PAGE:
John Steinbeck wrote “The Chrysanthemums” where the protagonist, Elisa maintains her flower garden with a flower called Chrysanthemums. In a daily routine, Elisa’s husband Henry is a typical farmer who was busy with his orchard and steers, while Elisa, a housewife tends to her garden as the chrysanthemums were shown as Elisa’s children. Written by Susan Glaspell, “Trifle” was a play about Mrs. Wright who was put through an investigation where she was the main suspect in the case of her husband‘s death. In the play “Trifles”, the canary symbolizes a child for Mrs. Wright who’s also a house wife and she took care of that bird like it was her child. The bird (canary) in “Trifles” is symbolically similar to the flowers in the Steinbeck story “The Chrysanthemums”.
Glaspell exposed how this dominance can be physically and mentally damaging to the women by displaying the sexist interactions between males and females. According to the article “Representations of Rural Women in Susan Glaspell’s Trifles”, Raja Al-Khalili states “Susan Glaspell used domestic violence as a motif to arouse questions concerning motives that lead women, who are relegated to the house, to become physical aggressors.” (132) Glaspell uses hidden clues such as the men having important professions, and how these professions play a huge role in the hierarchy of male dominance. These specific professions were being the town’s sheriff and the court appointed attorney. Another example, in the beginning of the play, Glaspell uses great imagery to show us the men stand by the stove and the women by the door during a cold time. This essays demonstrates the changes the characters underwent and displays the physical and mental damage that Mrs. Hale, Mrs. Wright, and Mrs. Peters endured during this male central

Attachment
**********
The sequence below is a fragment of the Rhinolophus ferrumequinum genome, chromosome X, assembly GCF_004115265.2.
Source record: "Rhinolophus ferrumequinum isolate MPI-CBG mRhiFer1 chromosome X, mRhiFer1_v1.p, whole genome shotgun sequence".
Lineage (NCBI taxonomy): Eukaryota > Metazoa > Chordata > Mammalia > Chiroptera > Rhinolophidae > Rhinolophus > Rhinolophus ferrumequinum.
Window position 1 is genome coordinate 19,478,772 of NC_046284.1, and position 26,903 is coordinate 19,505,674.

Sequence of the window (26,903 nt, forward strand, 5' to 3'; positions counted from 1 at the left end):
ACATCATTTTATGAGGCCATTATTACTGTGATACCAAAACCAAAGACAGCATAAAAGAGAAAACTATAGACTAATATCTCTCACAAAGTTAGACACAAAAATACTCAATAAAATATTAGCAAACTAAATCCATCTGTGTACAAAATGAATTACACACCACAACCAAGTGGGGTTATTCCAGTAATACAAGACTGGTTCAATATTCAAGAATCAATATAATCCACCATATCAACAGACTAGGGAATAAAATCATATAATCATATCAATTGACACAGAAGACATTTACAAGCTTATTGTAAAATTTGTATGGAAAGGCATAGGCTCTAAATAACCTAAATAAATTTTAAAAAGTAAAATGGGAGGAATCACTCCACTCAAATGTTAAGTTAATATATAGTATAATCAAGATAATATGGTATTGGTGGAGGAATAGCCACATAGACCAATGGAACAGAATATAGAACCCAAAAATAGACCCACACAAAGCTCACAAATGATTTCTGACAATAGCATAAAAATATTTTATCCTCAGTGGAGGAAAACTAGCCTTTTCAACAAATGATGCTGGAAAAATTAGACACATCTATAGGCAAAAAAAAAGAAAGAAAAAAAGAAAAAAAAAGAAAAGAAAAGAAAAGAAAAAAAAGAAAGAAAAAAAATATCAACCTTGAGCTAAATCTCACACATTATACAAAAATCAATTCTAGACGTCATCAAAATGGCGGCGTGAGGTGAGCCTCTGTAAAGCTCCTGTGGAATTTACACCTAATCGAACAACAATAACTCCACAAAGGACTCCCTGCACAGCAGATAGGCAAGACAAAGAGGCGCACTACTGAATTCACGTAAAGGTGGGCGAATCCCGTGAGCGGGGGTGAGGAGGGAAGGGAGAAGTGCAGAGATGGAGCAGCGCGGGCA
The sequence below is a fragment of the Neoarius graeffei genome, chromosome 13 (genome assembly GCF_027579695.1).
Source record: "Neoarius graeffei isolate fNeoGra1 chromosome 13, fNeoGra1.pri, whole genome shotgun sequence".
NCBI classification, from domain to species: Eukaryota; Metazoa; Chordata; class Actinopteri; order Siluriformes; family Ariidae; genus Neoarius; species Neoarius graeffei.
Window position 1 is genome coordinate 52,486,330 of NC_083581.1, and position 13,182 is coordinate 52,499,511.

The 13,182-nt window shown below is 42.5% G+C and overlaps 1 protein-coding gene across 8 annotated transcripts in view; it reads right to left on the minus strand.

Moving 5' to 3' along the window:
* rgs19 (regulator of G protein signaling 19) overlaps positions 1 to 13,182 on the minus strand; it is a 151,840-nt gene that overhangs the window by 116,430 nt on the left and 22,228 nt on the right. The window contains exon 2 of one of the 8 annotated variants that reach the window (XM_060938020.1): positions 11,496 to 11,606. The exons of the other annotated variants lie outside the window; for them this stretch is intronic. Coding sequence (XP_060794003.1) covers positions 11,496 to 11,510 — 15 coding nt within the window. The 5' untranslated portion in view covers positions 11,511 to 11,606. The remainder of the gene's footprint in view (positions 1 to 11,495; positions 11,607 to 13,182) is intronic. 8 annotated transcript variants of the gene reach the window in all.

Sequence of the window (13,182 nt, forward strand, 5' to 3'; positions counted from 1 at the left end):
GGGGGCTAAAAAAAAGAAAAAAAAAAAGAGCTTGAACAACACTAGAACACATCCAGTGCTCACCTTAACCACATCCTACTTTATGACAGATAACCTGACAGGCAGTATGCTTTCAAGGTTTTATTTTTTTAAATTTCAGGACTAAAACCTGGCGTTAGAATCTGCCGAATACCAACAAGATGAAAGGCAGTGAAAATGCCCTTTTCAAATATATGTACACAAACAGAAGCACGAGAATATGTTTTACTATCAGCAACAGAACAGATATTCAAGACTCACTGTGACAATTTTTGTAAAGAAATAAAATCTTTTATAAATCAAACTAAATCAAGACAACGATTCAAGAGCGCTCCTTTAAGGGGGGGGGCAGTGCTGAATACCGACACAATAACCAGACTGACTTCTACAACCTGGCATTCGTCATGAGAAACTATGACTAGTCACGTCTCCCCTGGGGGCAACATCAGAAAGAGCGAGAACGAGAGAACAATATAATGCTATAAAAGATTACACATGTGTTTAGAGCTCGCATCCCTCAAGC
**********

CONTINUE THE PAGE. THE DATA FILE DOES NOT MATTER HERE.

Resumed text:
George, Henry, and Mr.Hale have no remorse for Mrs.Wright and poke fun of the cleanliness of the house. The men lose interest in the kitchen and venture upstairs in hope of discovering evidence. The women want to put a basket together to give Mrs.Wright, so they stay in the kitchen. While searching for items that might bring her comfort the two stubble across a broken birdcage. Mrs.Hale made a connection that the birdcage cage resembled Mr.Wright’s anger. It became surreal, what Mrs.Wright endured for many years alone. Then they found lost freedom, a dead canary. Mrs.Wright loved to sing, but her husband did not appreciate this passion. Unable to do what she loved, Mrs.Wright bought a canary, something that would sing, but Mr.wright was disgusted with it and twisted the canary’s neck. Everything fell into place and the women knew they had to protect Mrs.Wright, they were done with being quiet. “I might have known she needed help! I know how things can be-for women. I tell you, it’s queer, Mrs.Peters. We live close together and we live far apart”(Johnson, ARP, 1141). It was this moment they knew they were going to help Mrs.Wright even if it meant hiding evidence. These three women revolted in a male-dominated
The obvious representation is directly shown in the quote: “She—come to think of it, she was kind of like a bird herself—real sweet and pretty, but kind of timid and—fluttery” (Glaspell 750). This quote by itself is completely superficial, but it is written to allow the reader to find the other, subtle comparisons between Minnie and the songbird. For example, the canary was found dead with a noose tied around its neck, simply because Mr. Wright disapproved of its singing. The noose could be interpreted as Wright stymying Minnie’s happiness and personality, while she herself is represented by the bird. “She used to wear pretty clothes and be lively, when she was Minnie Foster, one of the town girls singing in the choir” (Glaspell 747). Minnie used to be in the choir and sing beautifully, much like the canary. This annoyed her husband however, so he took it away from both of them. While Minnie does not die, unlike the songbird, inside she feels dead as she has to live according to the rules and ideas of another man, rather than being independent. When Minnie finds the canary dead in the cage, (which restricts the bird’s freedom, just as Wright restricts Minnie’s) she realizes how much her life had been restricted by Wright by seeing herself in the bird. Therefore, she kills him in the same fashion that he murdered the bird not just in revenge for killing a family pet, but also because she wanted to be free again, and while